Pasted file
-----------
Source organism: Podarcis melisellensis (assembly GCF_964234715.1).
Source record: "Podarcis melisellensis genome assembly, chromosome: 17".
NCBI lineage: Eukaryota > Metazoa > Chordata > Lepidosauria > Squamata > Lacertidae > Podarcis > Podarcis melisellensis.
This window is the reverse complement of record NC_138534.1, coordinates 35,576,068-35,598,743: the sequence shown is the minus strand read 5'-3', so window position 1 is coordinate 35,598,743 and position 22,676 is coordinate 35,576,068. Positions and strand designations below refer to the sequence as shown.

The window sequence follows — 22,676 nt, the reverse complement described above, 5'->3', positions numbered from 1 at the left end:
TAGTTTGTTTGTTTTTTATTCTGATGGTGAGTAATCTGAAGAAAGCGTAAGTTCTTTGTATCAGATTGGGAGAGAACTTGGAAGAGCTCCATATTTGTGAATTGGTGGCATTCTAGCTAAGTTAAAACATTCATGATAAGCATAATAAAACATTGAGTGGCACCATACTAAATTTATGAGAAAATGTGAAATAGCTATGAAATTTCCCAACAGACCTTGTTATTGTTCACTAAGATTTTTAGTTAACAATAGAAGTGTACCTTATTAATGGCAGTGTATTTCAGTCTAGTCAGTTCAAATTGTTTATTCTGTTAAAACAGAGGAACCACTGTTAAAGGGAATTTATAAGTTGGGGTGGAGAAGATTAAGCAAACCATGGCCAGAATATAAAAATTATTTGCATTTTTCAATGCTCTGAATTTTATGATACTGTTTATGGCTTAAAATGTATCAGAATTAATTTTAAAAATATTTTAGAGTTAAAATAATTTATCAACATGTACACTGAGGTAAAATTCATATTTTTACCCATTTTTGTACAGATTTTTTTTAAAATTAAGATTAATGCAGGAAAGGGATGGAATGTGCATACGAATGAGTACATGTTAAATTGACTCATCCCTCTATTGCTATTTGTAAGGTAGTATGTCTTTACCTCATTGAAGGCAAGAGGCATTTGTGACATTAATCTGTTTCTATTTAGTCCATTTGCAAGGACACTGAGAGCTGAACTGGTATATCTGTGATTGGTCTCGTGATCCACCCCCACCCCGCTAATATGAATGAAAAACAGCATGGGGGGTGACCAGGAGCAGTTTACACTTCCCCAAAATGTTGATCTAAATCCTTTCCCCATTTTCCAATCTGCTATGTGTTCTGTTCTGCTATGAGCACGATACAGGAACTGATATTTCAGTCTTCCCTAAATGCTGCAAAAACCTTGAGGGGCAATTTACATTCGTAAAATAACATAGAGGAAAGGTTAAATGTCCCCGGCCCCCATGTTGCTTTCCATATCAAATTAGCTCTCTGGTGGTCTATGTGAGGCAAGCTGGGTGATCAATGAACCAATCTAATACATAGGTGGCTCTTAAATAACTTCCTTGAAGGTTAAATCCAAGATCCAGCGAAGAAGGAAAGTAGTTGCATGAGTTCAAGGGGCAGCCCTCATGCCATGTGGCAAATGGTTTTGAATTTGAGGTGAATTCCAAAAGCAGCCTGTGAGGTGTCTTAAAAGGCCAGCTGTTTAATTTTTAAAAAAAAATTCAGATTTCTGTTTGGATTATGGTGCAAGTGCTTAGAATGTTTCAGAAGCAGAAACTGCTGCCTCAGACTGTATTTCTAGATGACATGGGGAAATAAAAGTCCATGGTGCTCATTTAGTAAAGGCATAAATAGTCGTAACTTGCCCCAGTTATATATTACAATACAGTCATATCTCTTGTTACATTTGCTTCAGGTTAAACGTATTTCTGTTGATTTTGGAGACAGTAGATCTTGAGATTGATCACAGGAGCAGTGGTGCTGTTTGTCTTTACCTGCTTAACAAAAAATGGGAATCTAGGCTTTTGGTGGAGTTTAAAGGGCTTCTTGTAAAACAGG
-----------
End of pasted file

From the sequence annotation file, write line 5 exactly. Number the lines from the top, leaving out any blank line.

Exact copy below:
The window sequence follows — 22,676 nt, the reverse complement described above, 5'->3', positions numbered from 1 at the left end: